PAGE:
Generic Name: efavirenz (EF-a-VIR-enz)
Brand Name: Sustiva
Efavirenz is used for:
Treating HIV infection. It must be used in combination with other medicines. If efavirenz is taken alone to treat HIV, it may stop working.
Efavirenz is a nonnucleoside reverse transcriptase inhibitor (NNRTI). It works by blocking the growth of HIV.
Do NOT use efavirenz if:
- you are allergic to any ingredient in efavirenz, including if you have developed red, swollen, blistered, or peeling skin after taking any ingredient in efavirenz
- you have moderate to severe liver problems
- you are taking artemether-lumefantrine, bepridil, boceprevir, bortezomib, cabazitaxel, cisapride, an ergot medicine (eg, dihydroergotamine, ergotamine, methylergonovine), lurasidone, midazolam, pimozide, St. John's wort, ticagrelor, triazolam, or vandetanib
- you are taking another NNRTI (eg, nevirapine)
- you are taking another medicine that contains efavirenz, unless your doctor tells you otherwise
Contact your doctor or health care provider right away if any of these apply to you.
Before using efavirenz:
Some medical conditions may interact with efavirenz. Tell your doctor or pharmacist if you have any medical conditions, especially if any of the following apply to you:
- if you are pregnant, planning to become pregnant, or are breast-feeding
- if you are able to become pregnant
- if you are taking any prescription or nonprescription medicine, herbal preparation, or dietary supplement
- if you have allergies to medicines, foods, or other substances
- if you have high cholesterol, kidney problems, or a history of abnormal liver function tests or liver problems (eg, hepatitis)
- if you have a history of seizures, mental or mood problems (eg, depression), or suicidal thoughts or actions
- if you drink alcohol or have a history of alcohol or other substance abuse or dependence
Some MEDICINES MAY INTERACT with efavirenz. Tell your health care provider if you are taking any other medicines, especially any of the following:
- Medicines that may harm the liver (eg, acetaminophen, isoniazid, ketoconazole, certain medicines for HIV infection, methotrexate) because the risk of liver side effects may be increased. Ask your doctor if you are unsure if any of your medicines might harm the liver
- Many prescription and nonprescription medicines (eg, used for anxiety, birth control, blood thinning, cancer, depression or other mental or mood problems, drug or other substance abuse or dependence, emergency contraception, heartburn, hepatitis C infection, high blood pressure, high cholesterol, HIV, hormone replacement, immune system suppression, infections, irregular heartbeat or other heart problems, malaria, migraine headaches, pain, seizures, sleep medicines, smoking cessation, Tourette syndrome), multivitamin products, and herbal or dietary supplements (eg, herbal teas, coenzyme Q10, garlic, ginseng, ginkgo, St. John's wort) because they may interact with efavirenz. Ask your doctor or pharmacist if you are unsure if any of your medicines might interact with efavirenz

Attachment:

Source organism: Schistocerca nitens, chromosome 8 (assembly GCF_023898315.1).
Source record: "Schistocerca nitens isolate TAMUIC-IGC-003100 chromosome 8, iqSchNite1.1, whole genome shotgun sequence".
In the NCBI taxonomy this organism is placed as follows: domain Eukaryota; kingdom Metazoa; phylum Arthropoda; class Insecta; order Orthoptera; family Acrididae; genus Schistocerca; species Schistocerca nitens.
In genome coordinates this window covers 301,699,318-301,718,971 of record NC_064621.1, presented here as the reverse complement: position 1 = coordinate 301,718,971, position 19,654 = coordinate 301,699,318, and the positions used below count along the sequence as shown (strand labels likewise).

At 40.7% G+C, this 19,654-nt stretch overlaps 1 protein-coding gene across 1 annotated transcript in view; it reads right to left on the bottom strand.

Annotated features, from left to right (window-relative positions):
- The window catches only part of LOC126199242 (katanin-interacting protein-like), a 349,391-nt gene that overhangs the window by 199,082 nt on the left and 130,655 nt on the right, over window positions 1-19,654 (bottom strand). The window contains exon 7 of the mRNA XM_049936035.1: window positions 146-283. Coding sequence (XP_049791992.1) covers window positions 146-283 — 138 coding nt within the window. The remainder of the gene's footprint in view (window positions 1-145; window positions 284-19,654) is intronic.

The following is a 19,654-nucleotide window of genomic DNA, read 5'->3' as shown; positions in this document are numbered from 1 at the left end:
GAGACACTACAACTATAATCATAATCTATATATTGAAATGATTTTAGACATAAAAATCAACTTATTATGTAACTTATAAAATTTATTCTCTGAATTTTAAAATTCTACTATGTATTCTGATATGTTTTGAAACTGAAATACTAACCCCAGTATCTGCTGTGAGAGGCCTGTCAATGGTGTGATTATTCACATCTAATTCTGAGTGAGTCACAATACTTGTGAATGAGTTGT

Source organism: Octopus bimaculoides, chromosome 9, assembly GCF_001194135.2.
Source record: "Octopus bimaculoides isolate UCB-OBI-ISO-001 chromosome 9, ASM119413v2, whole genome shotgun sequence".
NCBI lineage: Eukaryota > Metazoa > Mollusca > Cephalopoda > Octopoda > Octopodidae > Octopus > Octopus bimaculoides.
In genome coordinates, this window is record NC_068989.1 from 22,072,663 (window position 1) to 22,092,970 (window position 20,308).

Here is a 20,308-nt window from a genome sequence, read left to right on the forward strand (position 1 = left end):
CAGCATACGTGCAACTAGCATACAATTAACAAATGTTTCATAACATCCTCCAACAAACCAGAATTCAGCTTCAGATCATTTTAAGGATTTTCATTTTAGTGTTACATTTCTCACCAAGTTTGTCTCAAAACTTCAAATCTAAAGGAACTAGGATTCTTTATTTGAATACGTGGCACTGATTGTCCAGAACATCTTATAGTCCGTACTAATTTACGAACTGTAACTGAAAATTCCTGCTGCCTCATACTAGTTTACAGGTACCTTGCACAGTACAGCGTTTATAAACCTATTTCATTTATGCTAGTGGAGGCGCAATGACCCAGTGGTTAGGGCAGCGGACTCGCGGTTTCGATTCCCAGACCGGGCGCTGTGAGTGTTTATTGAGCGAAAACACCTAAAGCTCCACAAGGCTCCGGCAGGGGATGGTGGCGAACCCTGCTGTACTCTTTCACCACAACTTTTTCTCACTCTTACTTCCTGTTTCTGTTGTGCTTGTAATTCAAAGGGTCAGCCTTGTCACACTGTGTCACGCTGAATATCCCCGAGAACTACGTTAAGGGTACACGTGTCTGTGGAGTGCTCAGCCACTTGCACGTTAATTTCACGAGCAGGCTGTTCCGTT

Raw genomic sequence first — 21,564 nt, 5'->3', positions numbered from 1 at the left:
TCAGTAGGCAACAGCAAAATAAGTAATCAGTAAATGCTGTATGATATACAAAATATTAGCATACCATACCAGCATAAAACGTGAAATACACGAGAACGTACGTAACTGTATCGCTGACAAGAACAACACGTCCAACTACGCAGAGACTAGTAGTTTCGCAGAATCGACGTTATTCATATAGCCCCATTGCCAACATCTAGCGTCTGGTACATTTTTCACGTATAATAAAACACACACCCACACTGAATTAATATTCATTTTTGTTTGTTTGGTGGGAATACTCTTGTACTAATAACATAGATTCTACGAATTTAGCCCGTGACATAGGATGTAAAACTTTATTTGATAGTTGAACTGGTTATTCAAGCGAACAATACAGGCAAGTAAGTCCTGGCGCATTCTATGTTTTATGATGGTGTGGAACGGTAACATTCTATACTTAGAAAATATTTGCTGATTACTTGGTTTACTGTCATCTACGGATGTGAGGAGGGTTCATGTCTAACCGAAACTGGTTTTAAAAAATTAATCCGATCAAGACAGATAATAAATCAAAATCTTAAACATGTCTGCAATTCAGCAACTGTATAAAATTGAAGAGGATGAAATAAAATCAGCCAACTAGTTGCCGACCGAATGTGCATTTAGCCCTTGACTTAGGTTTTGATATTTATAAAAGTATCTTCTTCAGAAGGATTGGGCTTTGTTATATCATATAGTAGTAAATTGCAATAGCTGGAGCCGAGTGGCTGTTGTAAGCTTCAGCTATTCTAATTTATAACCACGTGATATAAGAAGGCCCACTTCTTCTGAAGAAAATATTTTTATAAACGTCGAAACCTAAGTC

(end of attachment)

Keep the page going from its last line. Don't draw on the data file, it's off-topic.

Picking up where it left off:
This may not be a complete list of all interactions that may occur. Ask your health care provider if efavirenz may interact with other medicines that you take. Check with your health care provider before you start, stop, or change the dose of any medicine.
How to use efavirenz:
Use efavirenz as directed by your doctor. Check the label on the medicine for exact dosing instructions.
- An extra patient leaflet is available with efavirenz. Talk to your pharmacist if you have questions about this information.
- Take efavirenz by mouth on an empty stomach. Taking efavirenz with food, especially with a high-fat meal, may lead to increased blood levels of efavirenz. This may increase your risk of side effects.
- Take efavirenz with a full glass of water (8 oz [240 mL]).
- If you are taking the tablet doseform of the medicine, do not break it before swallowing.
- Do NOT take more than the recommended dose, change your dose, or stop taking efavirenz without checking with your doctor.
- Take efavirenz at the same time every day, preferably at bedtime unless otherwise directed by your doctor.
- Continue to use efavirenz even if you feel well. Do not miss any doses.
- If you miss a dose of efavirenz, take it as soon as possible. If it is almost time for your next dose, skip the missed dose and go back to your regular dosing schedule. Do not take 2 doses at once.
Ask your health care provider any questions you may have about how to use efavirenz.
Important safety information:
- Efavirenz may cause drowsiness, dizziness, or trouble concentrating. These effects may be worse if you take it with alcohol or certain medicines. Use efavirenz with caution. Do not drive or perform other possibly unsafe tasks until you know how you react to it.
- Check with your doctor before you drink alcohol or use medicines that may cause drowsiness (eg, sleep aids, muscle relaxers) while you are using efavirenz; it may add to their effects. Ask your pharmacist if you have questions about which medicines may cause drowsiness.
- Efavirenz may cause dizziness, drowsiness, trouble sleeping, trouble concentrating, or unusual dreams. These effects usually go away after you have taken efavirenz for about 2 to 4 weeks. Taking it at bedtime may help to decrease these effects. Check with your doctor if they continue or are severe.
- Keep a list of all the medicines that you take. Make a new list each time medicines are added or stopped. Find out about medicines that should not be taken while you are using efavirenz. Be sure that each of your health care providers knows all the medicines that you are taking.
- Efavirenz may improve immune system function. This may reveal hidden infections in some patients. Tell your doctor right away if you notice symptoms of infection (eg, fever, sore throat, weakness, cough, shortness of breath) after you start efavirenz.
- Changes in body fat (eg, an increased amount of fat in the upper back, neck, breast, and trunk, and loss of fat from the legs, arms, and face) may occur in some patients taking efavirenz. The cause and long-term effects of these changes are unknown. Discuss any concerns with your doctor.
- Efavirenz is not a cure for HIV infection. Patients may still get illnesses and infections associated with HIV. Remain under the care of your doctor.